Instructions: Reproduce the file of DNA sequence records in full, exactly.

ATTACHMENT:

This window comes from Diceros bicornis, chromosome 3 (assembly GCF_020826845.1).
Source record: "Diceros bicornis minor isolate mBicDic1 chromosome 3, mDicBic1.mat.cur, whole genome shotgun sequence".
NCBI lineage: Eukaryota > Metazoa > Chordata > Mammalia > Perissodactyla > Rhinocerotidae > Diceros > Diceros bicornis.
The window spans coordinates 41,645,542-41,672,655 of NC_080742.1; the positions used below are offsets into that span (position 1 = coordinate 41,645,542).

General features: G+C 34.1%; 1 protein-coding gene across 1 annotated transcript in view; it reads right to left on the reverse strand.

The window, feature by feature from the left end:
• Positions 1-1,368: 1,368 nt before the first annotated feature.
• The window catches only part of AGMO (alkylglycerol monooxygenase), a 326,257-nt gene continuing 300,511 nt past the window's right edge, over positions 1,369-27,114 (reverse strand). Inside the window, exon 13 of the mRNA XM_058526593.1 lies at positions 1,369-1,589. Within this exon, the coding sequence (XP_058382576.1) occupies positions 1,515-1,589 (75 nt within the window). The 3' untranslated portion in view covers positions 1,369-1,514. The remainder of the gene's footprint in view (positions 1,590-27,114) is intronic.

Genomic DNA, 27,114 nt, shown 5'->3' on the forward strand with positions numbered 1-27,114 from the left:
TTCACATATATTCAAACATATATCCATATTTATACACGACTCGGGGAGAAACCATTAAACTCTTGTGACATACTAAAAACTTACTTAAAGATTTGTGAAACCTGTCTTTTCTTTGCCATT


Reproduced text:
This window comes from Diceros bicornis, chromosome 3 (assembly GCF_020826845.1).
Source record: "Diceros bicornis minor isolate mBicDic1 chromosome 3, mDicBic1.mat.cur, whole genome shotgun sequence".
NCBI lineage: Eukaryota > Metazoa > Chordata > Mammalia > Perissodactyla > Rhinocerotidae > Diceros > Diceros bicornis.
The window spans coordinates 41,645,542-41,672,655 of NC_080742.1; the positions used below are offsets into that span (position 1 = coordinate 41,645,542).

General features: G+C 34.1%; 1 protein-coding gene across 1 annotated transcript in view; it reads right to left on the reverse strand.

The window, feature by feature from the left end:
• Positions 1-1,368: 1,368 nt before the first annotated feature.
• The window catches only part of AGMO (alkylglycerol monooxygenase), a 326,257-nt gene continuing 300,511 nt past the window's right edge, over positions 1,369-27,114 (reverse strand). Inside the window, exon 13 of the mRNA XM_058526593.1 lies at positions 1,369-1,589. Within this exon, the coding sequence (XP_058382576.1) occupies positions 1,515-1,589 (75 nt within the window). The 3' untranslated portion in view covers positions 1,369-1,514. The remainder of the gene's footprint in view (positions 1,590-27,114) is intronic.

Genomic DNA, 27,114 nt, shown 5'->3' on the forward strand with positions numbered 1-27,114 from the left:
TTCACATATATTCAAACATATATCCATATTTATACACGACTCGGGGAGAAACCATTAAACTCTTGTGACATACTAAAAACTTACTTAAAGATTTGTGAAACCTGTCTTTTCTTTGCCATT